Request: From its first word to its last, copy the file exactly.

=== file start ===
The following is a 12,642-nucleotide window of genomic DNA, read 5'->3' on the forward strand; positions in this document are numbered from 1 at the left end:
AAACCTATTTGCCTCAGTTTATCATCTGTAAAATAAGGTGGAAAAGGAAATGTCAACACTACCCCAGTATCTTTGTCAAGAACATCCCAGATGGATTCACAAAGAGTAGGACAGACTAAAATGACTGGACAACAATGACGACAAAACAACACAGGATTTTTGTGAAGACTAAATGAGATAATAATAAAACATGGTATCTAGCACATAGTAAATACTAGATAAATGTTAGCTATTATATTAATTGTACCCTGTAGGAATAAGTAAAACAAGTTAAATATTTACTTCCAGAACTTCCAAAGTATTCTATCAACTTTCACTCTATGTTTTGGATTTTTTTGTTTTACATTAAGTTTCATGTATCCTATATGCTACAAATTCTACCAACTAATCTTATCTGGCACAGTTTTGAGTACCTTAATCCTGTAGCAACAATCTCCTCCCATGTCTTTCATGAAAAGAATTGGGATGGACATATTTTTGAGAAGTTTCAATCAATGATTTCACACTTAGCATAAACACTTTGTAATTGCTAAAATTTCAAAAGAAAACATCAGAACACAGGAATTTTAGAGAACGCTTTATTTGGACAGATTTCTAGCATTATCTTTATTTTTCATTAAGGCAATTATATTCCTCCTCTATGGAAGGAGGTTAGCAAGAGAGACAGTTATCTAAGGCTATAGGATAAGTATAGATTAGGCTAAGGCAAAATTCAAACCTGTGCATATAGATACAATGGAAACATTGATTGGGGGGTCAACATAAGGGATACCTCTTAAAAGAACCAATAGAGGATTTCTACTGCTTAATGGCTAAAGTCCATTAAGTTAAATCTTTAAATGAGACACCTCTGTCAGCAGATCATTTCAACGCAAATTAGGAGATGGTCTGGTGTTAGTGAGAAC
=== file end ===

The following is a 12,642-nucleotide window of genomic DNA, read 5'->3' on the forward strand; positions in this document are numbered from 1 at the left end:
AAACCTATTTGCCTCAGTTTATCATCTGTAAAATAAGGTGGAAAAGGAAATGTCAACACTACCCCAGTATCTTTGTCAAGAACATCCCAGATGGATTCACAAAGAGTAGGACAGACTAAAATGACTGGACAACAATGACGACAAAACAACACAGGATTTTTGTGAAGACTAAATGAGATAATAATAAAACATGGTATCTAGCACATAGTAAATACTAGATAAATGTTAGCTATTATATTAATTGTACCCTGTAGGAATAAGTAAAACAAGTTAAATATTTACTTCCAGAACTTCCAAAGTATTCTATCAACTTTCACTCTATGTTTTGGATTTTTTTGTTTTACATTAAGTTTCATGTATCCTATATGCTACAAATTCTACCAACTAATCTTATCTGGCACAGTTTTGAGTACCTTAATCCTGTAGCAACAATCTCCTCCCATGTCTTTCATGAAAAGAATTGGGATGGACATATTTTTGAGAAGTTTCAATCAATGATTTCACACTTAGCATAAACACTTTGTAATTGCTAAAATTTCAAAAGAAAACATCAGAACACAGGAATTTTAGAGAACGCTTTATTTGGACAGATTTCTAGCATTATCTTTATTTTTCATTAAGGCAATTATATTCCTCCTCTATGGAAGGAGGTTAGCAAGAGAGACAGTTATCTAAGGCTATAGGATAAGTATAGATTAGGCTAAGGCAAAATTCAAACCTGTGCATATAGATACAATGGAAACATTGATTGGGGGGTCAACATAAGGGATACCTCTTAAAAGAACCAATAGAGGATTTCTACTGCTTAATGGCTAAAGTCCATTAAGTTAAATCTTTAAATGAGACACCTCTGTCAGCAGATCATTTCAACGCAAATTAGGAGATGGTCTGGTGTTAGTGAGAAC